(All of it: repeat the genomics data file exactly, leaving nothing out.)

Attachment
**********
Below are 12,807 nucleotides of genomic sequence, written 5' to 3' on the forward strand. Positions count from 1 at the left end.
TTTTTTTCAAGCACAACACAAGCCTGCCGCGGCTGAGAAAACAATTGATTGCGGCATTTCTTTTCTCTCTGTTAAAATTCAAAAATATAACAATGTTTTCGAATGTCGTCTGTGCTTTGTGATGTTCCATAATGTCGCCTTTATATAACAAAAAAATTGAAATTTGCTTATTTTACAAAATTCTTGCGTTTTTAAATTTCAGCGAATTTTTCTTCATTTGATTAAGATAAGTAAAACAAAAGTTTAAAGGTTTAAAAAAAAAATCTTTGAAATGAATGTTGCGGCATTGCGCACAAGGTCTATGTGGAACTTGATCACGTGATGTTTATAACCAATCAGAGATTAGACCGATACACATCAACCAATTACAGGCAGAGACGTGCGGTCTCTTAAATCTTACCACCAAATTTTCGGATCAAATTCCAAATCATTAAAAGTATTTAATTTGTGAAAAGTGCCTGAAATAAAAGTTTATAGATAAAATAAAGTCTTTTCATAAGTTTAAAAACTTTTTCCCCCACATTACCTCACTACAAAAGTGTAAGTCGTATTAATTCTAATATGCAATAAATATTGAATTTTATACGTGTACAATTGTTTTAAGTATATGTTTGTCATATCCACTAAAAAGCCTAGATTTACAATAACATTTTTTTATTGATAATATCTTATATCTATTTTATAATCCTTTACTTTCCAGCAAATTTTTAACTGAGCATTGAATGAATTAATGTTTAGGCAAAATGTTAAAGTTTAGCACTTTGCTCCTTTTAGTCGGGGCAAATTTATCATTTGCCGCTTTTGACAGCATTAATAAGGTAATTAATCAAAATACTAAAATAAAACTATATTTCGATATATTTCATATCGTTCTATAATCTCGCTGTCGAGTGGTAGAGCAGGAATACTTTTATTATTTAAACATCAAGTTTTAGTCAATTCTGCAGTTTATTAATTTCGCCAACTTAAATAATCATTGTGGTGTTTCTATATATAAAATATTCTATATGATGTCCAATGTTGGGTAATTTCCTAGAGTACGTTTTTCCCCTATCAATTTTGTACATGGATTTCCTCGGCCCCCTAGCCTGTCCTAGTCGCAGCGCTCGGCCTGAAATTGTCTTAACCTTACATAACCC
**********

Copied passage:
Below are 12,807 nucleotides of genomic sequence, written 5' to 3' on the forward strand. Positions count from 1 at the left end.
TTTTTTTCAAGCACAACACAAGCCTGCCGCGGCTGAGAAAACAATTGATTGCGGCATTTCTTTTCTCTCTGTTAAAATTCAAAAATATAACAATGTTTTCGAATGTCGTCTGTGCTTTGTGATGTTCCATAATGTCGCCTTTATATAACAAAAAAATTGAAATTTGCTTATTTTACAAAATTCTTGCGTTTTTAAATTTCAGCGAATTTTTCTTCATTTGATTAAGATAAGTAAAACAAAAGTTTAAAGGTTTAAAAAAAAAATCTTTGAAATGAATGTTGCGGCATTGCGCACAAGGTCTATGTGGAACTTGATCACGTGATGTTTATAACCAATCAGAGATTAGACCGATACACATCAACCAATTACAGGCAGAGACGTGCGGTCTCTTAAATCTTACCACCAAATTTTCGGATCAAATTCCAAATCATTAAAAGTATTTAATTTGTGAAAAGTGCCTGAAATAAAAGTTTATAGATAAAATAAAGTCTTTTCATAAGTTTAAAAACTTTTTCCCCCACATTACCTCACTACAAAAGTGTAAGTCGTATTAATTCTAATATGCAATAAATATTGAATTTTATACGTGTACAATTGTTTTAAGTATATGTTTGTCATATCCACTAAAAAGCCTAGATTTACAATAACATTTTTTTATTGATAATATCTTATATCTATTTTATAATCCTTTACTTTCCAGCAAATTTTTAACTGAGCATTGAATGAATTAATGTTTAGGCAAAATGTTAAAGTTTAGCACTTTGCTCCTTTTAGTCGGGGCAAATTTATCATTTGCCGCTTTTGACAGCATTAATAAGGTAATTAATCAAAATACTAAAATAAAACTATATTTCGATATATTTCATATCGTTCTATAATCTCGCTGTCGAGTGGTAGAGCAGGAATACTTTTATTATTTAAACATCAAGTTTTAGTCAATTCTGCAGTTTATTAATTTCGCCAACTTAAATAATCATTGTGGTGTTTCTATATATAAAATATTCTATATGATGTCCAATGTTGGGTAATTTCCTAGAGTACGTTTTTCCCCTATCAATTTTGTACATGGATTTCCTCGGCCCCCTAGCCTGTCCTAGTCGCAGCGCTCGGCCTGAAATTGTCTTAACCTTACATAACCC